Al Cohn, Buck Clayton,, Zoot Sims, Buddy Tate,and a cat we are trying to remember. 

We advertised all over the place, I ran around all over town selling tickets wherever I could sell them, but I’ll never forget. I think it was a month or so before, right in that area, the East Village started getting a lot of bad publicity–there was a murder of some society girl, and the whole area became off-limits. Not for the people in the East Village (they stayed cool), but nobody else wanted to go into the neighborhood, and here I am: I got this whole show there, and nobody’s buying tickets. The only people who made it to the show are friends and relatives, so I was in the hole for about $3000 more. I say, “Oh, shit! There’s no way out now.” Cannonball had finished a gig in Philly, drove in, did the last set at the benefit, drove out to the airport, and had a flight to Cleveland. Bobby Hackett did the same thing. He had to go right to the airport and flew to Chicago or someplace. Al and Zoot with the whole big band.

And Carmen, oh man, the shit I had to go through with her manager and agents “Carmen? How can she work for you? who the fuck are you that she’s going to work for you for nothing?” And Carmen’s on the road, and I’ve got all this publicity, and her manager is telling me she’s not going to do the gig.

I think, “Oh, man, she’s like my main thing in the show, now she ain’t going to work!” I say to them, “She happens to be my friend.”

The manager says, ‘That doesn’t mean shit!” I really hung now. Finally, she comes to town. I didn’t want to keep calling her up and bugging her about her manager, agents, and everything. “Carmen, look, I’m sorry I put you in such a spot, but your manager and agents don t want you to work the benefit.”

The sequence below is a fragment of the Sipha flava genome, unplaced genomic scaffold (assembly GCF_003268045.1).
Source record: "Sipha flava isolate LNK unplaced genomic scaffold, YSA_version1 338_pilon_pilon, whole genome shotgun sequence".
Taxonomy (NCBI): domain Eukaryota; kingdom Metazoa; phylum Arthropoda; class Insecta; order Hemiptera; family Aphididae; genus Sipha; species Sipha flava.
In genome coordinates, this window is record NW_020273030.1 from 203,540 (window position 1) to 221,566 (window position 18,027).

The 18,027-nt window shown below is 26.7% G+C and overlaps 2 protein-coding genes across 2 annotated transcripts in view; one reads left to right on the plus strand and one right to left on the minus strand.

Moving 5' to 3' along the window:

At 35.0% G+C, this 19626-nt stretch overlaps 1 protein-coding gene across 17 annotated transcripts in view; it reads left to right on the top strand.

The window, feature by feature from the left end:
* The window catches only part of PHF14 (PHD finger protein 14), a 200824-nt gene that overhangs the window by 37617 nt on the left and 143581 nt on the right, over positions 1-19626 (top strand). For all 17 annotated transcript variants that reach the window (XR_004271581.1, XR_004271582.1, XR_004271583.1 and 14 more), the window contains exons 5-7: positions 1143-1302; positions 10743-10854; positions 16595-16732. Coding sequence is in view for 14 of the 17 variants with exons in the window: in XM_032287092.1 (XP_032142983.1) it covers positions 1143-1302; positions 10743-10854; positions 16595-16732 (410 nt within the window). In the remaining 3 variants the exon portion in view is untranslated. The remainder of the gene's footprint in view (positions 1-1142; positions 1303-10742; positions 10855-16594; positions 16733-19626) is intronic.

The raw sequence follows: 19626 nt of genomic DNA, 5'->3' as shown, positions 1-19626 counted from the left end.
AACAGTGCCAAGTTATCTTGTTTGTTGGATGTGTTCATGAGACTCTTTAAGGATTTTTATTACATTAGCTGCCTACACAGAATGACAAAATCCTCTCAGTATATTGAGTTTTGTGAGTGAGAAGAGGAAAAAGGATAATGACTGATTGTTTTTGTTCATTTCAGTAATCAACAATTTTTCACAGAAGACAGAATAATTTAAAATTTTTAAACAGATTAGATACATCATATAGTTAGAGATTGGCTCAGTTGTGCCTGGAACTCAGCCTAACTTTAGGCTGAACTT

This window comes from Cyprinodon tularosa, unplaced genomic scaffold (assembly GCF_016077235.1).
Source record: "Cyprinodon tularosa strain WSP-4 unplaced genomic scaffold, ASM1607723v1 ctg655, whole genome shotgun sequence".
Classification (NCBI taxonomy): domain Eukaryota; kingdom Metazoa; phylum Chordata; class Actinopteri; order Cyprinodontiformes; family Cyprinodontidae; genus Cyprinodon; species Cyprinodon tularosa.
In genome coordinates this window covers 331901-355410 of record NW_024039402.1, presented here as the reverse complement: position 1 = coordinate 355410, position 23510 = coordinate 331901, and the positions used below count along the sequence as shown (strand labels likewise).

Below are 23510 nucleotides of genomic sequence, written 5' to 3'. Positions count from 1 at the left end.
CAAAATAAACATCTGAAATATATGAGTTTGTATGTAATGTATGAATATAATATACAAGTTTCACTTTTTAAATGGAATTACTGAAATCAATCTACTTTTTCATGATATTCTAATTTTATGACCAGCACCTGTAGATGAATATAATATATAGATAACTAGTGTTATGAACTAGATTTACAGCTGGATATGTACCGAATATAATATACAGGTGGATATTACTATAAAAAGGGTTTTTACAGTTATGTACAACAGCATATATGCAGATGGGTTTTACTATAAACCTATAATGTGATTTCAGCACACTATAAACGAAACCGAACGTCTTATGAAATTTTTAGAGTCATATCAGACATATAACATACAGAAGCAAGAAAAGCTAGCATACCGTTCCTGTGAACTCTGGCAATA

She says, ”Fuck them, man!” We went to the office, and she told them, “Fuck you! These people are my friends!”

“In that case,” they say, “there’s nothing we can do about it.”

Carmen was beautiful–that was a hell of a thing to do.

We put on a great show and the musicians and all of the people we met in the business through the years came through for us, but still, it wasn’t enough. I was too far in the hole. I had figured we’d really get a lovely house, but we didn’t (As I said, I think we were hurt by what had happened in the neighborhood ).

Right after the show, we packed up, and all went over to the club. After we’d been at the club fifteen minutes, I was so smashed that I didn’t even know where the hell I was. I filled up a big jug with booze and got completely wiped out, and we were there until 7:00 in the morning. I figured it was the end; there is no place we can go from here, right?

But that week, I thought it still needed $3000 cash and having no place to go for it, sitting around the club, waiting till they close us, really, something happened that saved us. Mousey Alexander, the drummer, came in with a guy sitting in the back. Although he’d been coming to the club for years, many times when you’re doing your thing, you don’t look up and meet everybody. Some customers just came in and didn’t say anything, even if they come down all the time. Sonny comes over and says, “Give me a drink,” so I say, “What the hell you drinking for? We’re in so much trouble, you think that’s going to help?”